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Archive for the ‘bioengineering’ category

Oct 14, 2021

Scientists Can Grow Meat Protein. With Gene-Edited Barley?

Posted by in categories: bioengineering, climatology, genetics, sustainability

ORF Genetics in Iceland is growing 100,000 genetically engineered barley plants in a greenhouse measuring over 22 square feet (2 sq m) to create lab-grown meat.

This cutting-edge approach has the potential to lower prices, eliminate reliance on live animals in the lab-grown meat sector, and speed up the scaling-up process, according to BBC. And, with the fact that meat accounts for nearly 60 percent of all greenhouse gases from food production in mind, such a development could have far-reaching implications in the fight against climate change.

Oct 13, 2021

Ray Kurzweil — Immortality by 2045

Posted by in categories: bioengineering, government, life extension, nanotechnology, Ray Kurzweil, robotics/AI, singularity, virtual reality

Ray Kurzweil — Singularitarian Immortalist, Director of Engineering at Google, famous inventor, author of How to Create a Mind http://GF2045.com/speakers/.

A world-class prolific inventor and leading futurist author, “the restless genius” (Wall Street Journal) points to 2045 for the technological singularity when A.I. will surpass human intelligence in his New York Times best seller The Singularity is Near, Amazon’s #1 book in science and philosophy.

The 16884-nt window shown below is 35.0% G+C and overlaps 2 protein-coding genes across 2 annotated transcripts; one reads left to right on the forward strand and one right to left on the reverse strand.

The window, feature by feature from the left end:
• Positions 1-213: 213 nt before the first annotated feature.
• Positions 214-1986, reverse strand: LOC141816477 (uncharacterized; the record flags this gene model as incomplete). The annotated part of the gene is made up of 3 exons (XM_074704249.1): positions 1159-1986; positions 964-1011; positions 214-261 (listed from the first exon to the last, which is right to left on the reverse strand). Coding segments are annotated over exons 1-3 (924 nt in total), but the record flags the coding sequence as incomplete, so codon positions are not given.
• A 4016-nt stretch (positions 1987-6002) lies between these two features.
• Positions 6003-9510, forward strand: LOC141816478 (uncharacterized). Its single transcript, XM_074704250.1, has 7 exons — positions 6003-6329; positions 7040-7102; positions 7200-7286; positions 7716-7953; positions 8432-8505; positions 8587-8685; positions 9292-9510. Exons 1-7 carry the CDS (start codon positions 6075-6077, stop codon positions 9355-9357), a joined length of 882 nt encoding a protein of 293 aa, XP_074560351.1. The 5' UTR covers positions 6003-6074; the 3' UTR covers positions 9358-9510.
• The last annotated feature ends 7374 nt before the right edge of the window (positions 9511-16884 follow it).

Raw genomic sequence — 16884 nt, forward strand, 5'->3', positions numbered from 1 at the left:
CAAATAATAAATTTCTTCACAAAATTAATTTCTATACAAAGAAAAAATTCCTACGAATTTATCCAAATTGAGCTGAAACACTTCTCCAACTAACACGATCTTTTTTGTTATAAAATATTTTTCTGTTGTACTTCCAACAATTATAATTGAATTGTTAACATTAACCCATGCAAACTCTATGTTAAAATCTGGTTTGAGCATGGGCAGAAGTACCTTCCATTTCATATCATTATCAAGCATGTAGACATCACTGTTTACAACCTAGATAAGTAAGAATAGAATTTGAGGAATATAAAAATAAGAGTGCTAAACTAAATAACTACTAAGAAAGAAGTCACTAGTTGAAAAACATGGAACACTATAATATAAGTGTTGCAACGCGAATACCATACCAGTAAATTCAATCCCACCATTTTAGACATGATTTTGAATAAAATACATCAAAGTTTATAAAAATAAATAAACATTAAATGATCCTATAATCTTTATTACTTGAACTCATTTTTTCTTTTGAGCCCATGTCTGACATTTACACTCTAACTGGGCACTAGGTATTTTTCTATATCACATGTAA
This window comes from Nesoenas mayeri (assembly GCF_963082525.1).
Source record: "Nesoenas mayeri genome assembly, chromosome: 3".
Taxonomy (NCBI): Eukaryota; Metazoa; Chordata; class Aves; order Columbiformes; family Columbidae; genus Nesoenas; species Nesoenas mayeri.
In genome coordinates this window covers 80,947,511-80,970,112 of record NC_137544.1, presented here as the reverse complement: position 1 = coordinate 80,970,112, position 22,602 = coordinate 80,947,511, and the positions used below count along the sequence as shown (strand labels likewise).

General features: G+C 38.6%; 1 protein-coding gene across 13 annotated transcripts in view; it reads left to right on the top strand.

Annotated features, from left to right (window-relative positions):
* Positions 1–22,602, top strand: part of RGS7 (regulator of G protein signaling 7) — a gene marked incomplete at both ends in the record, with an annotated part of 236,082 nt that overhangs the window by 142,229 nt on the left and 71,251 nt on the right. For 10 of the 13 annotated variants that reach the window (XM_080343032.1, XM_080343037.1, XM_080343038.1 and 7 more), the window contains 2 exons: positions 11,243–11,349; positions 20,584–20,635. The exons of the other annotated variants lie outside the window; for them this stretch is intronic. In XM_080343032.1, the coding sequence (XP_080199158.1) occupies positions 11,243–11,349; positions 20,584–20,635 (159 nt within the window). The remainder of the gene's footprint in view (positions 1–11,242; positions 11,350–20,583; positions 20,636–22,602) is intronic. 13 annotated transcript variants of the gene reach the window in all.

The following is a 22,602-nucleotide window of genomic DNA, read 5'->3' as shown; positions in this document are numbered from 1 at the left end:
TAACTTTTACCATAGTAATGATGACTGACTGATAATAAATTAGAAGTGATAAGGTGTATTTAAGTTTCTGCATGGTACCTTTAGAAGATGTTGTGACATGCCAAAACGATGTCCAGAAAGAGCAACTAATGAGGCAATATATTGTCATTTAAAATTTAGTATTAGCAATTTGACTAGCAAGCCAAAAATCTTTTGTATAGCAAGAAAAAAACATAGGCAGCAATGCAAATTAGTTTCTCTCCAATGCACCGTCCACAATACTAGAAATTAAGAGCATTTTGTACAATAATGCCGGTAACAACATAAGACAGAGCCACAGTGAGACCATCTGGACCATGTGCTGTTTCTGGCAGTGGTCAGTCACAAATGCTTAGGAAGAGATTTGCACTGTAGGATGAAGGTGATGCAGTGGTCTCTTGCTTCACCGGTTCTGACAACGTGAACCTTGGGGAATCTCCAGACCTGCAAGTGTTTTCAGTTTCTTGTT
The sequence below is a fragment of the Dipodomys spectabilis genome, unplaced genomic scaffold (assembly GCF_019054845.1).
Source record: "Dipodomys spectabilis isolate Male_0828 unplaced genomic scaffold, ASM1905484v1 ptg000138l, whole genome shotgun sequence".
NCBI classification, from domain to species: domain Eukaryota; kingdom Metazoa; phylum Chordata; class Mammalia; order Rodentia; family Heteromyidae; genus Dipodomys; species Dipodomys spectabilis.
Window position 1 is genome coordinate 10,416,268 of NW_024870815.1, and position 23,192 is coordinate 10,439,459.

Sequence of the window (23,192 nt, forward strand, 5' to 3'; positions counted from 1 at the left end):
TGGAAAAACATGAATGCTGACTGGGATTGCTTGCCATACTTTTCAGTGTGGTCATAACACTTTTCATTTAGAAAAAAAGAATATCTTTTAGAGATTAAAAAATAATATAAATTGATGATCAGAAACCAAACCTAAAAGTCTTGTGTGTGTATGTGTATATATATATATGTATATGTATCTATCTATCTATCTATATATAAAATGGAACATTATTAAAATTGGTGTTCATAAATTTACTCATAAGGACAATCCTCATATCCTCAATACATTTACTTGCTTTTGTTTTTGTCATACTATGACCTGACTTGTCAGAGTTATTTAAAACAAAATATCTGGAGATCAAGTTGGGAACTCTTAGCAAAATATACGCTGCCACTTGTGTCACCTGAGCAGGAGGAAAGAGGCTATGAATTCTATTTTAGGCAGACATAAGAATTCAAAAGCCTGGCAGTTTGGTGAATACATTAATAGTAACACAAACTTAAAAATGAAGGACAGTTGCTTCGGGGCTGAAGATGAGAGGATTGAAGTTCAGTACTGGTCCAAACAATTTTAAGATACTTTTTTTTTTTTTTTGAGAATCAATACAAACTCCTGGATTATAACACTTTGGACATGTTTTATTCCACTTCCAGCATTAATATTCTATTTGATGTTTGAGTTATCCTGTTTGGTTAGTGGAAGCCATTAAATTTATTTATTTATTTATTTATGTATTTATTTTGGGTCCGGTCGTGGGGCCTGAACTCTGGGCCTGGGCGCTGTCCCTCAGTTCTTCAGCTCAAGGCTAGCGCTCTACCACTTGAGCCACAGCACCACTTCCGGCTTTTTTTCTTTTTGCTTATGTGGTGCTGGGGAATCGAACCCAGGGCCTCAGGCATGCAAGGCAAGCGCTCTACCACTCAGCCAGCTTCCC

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Oct 13, 2021

Scientists Genetically Modify Plants to Grow Meat Protein

Posted by in categories: bioengineering, genetics

Researchers in Iceland are growing over 100,000 genetically modified barley plants inside a greenhouse for a very unusual purpose: creating lab-grown meat, the BBC reports.

The altered barley gets harvested and purified to extract “growth factor” proteins, which, in turn, can be used to cultivate lab-grown meat — an innovation that could make the lab-grown meat industry rely even less on live animals in the future.

The company behind the greenhouse, ORF Genetics, is growing the biogenetically engineered barley over 22,000 square feet using high-tech hydroponic cultivation methods.

Oct 11, 2021